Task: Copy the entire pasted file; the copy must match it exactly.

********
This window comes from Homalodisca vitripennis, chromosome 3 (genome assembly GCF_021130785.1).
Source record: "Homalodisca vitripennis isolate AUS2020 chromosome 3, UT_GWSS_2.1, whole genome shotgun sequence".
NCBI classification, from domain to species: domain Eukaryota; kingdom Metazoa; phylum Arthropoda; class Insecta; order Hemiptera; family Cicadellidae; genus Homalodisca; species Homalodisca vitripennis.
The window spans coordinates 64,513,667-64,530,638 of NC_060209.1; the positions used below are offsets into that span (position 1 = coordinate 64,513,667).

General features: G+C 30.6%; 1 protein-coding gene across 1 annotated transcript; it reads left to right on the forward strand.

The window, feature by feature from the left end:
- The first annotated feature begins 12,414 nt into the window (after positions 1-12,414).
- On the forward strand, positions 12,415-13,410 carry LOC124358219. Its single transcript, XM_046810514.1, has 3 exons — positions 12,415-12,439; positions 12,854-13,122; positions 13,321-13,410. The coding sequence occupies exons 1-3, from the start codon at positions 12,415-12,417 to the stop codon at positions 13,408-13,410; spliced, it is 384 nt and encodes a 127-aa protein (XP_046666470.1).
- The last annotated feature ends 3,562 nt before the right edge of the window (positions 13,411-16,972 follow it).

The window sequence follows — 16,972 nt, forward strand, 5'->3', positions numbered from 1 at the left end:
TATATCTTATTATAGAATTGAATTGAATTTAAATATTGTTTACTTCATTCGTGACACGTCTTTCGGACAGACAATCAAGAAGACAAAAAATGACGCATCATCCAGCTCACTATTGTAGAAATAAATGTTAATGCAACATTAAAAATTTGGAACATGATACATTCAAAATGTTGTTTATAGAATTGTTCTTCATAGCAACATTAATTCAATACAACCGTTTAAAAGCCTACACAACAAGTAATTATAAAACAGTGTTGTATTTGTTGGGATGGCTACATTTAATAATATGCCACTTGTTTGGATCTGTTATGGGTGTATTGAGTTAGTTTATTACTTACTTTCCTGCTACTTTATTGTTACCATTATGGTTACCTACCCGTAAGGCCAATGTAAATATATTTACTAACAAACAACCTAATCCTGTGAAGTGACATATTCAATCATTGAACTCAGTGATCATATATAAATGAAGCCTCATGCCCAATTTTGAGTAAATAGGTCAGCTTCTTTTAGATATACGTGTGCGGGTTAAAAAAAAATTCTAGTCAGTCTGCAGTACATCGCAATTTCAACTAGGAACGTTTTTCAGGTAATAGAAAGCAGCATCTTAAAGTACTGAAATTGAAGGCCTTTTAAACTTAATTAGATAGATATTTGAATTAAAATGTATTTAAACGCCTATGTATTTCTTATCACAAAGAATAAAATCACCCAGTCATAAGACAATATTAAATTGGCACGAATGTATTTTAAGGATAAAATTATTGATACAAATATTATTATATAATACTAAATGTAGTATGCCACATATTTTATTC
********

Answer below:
This window comes from Homalodisca vitripennis, chromosome 3 (genome assembly GCF_021130785.1).
Source record: "Homalodisca vitripennis isolate AUS2020 chromosome 3, UT_GWSS_2.1, whole genome shotgun sequence".
NCBI classification, from domain to species: domain Eukaryota; kingdom Metazoa; phylum Arthropoda; class Insecta; order Hemiptera; family Cicadellidae; genus Homalodisca; species Homalodisca vitripennis.
The window spans coordinates 64,513,667-64,530,638 of NC_060209.1; the positions used below are offsets into that span (position 1 = coordinate 64,513,667).

General features: G+C 30.6%; 1 protein-coding gene across 1 annotated transcript; it reads left to right on the forward strand.

The window, feature by feature from the left end:
- The first annotated feature begins 12,414 nt into the window (after positions 1-12,414).
- On the forward strand, positions 12,415-13,410 carry LOC124358219. Its single transcript, XM_046810514.1, has 3 exons — positions 12,415-12,439; positions 12,854-13,122; positions 13,321-13,410. The coding sequence occupies exons 1-3, from the start codon at positions 12,415-12,417 to the stop codon at positions 13,408-13,410; spliced, it is 384 nt and encodes a 127-aa protein (XP_046666470.1).
- The last annotated feature ends 3,562 nt before the right edge of the window (positions 13,411-16,972 follow it).

The window sequence follows — 16,972 nt, forward strand, 5'->3', positions numbered from 1 at the left end:
TATATCTTATTATAGAATTGAATTGAATTTAAATATTGTTTACTTCATTCGTGACACGTCTTTCGGACAGACAATCAAGAAGACAAAAAATGACGCATCATCCAGCTCACTATTGTAGAAATAAATGTTAATGCAACATTAAAAATTTGGAACATGATACATTCAAAATGTTGTTTATAGAATTGTTCTTCATAGCAACATTAATTCAATACAACCGTTTAAAAGCCTACACAACAAGTAATTATAAAACAGTGTTGTATTTGTTGGGATGGCTACATTTAATAATATGCCACTTGTTTGGATCTGTTATGGGTGTATTGAGTTAGTTTATTACTTACTTTCCTGCTACTTTATTGTTACCATTATGGTTACCTACCCGTAAGGCCAATGTAAATATATTTACTAACAAACAACCTAATCCTGTGAAGTGACATATTCAATCATTGAACTCAGTGATCATATATAAATGAAGCCTCATGCCCAATTTTGAGTAAATAGGTCAGCTTCTTTTAGATATACGTGTGCGGGTTAAAAAAAAATTCTAGTCAGTCTGCAGTACATCGCAATTTCAACTAGGAACGTTTTTCAGGTAATAGAAAGCAGCATCTTAAAGTACTGAAATTGAAGGCCTTTTAAACTTAATTAGATAGATATTTGAATTAAAATGTATTTAAACGCCTATGTATTTCTTATCACAAAGAATAAAATCACCCAGTCATAAGACAATATTAAATTGGCACGAATGTATTTTAAGGATAAAATTATTGATACAAATATTATTATATAATACTAAATGTAGTATGCCACATATTTTATTC